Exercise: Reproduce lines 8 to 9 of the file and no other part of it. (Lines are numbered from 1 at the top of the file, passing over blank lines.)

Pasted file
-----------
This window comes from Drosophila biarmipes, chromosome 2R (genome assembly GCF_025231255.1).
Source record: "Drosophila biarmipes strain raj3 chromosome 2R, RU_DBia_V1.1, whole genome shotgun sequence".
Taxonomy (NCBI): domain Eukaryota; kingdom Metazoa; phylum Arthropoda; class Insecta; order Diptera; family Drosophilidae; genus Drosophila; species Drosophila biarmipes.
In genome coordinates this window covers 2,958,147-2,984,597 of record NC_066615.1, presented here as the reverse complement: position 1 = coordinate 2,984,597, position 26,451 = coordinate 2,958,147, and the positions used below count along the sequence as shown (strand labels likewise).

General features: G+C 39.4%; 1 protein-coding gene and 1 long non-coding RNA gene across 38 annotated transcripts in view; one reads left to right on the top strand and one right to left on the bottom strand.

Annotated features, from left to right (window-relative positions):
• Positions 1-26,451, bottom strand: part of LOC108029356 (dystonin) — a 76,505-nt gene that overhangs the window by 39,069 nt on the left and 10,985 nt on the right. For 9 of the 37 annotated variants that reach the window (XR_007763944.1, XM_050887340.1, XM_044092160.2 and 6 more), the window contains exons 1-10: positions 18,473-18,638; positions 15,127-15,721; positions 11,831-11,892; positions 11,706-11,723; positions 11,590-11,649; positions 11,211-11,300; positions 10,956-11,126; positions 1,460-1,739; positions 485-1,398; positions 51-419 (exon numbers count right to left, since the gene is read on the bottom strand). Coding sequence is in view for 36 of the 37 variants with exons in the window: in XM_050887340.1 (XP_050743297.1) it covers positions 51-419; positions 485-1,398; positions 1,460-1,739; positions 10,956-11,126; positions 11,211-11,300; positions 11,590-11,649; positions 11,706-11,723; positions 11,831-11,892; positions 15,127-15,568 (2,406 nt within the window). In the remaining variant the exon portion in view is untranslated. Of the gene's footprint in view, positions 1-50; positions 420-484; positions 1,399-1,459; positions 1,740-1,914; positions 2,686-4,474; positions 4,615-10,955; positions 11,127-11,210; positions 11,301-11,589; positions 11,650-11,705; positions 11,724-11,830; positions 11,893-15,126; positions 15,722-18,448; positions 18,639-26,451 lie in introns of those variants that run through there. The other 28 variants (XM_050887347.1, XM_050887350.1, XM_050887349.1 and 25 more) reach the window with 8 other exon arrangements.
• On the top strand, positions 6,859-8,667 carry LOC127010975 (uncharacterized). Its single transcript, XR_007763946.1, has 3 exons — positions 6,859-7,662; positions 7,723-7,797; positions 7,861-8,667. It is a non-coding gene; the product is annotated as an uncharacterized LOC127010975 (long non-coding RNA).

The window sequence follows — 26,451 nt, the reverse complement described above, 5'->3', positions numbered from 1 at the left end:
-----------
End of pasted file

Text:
• On the top strand, positions 6,859-8,667 carry LOC127010975 (uncharacterized). Its single transcript, XR_007763946.1, has 3 exons — positions 6,859-7,662; positions 7,723-7,797; positions 7,861-8,667. It is a non-coding gene; the product is annotated as an uncharacterized LOC127010975 (long non-coding RNA).

The window sequence follows — 26,451 nt, the reverse complement described above, 5'->3', positions numbered from 1 at the left end: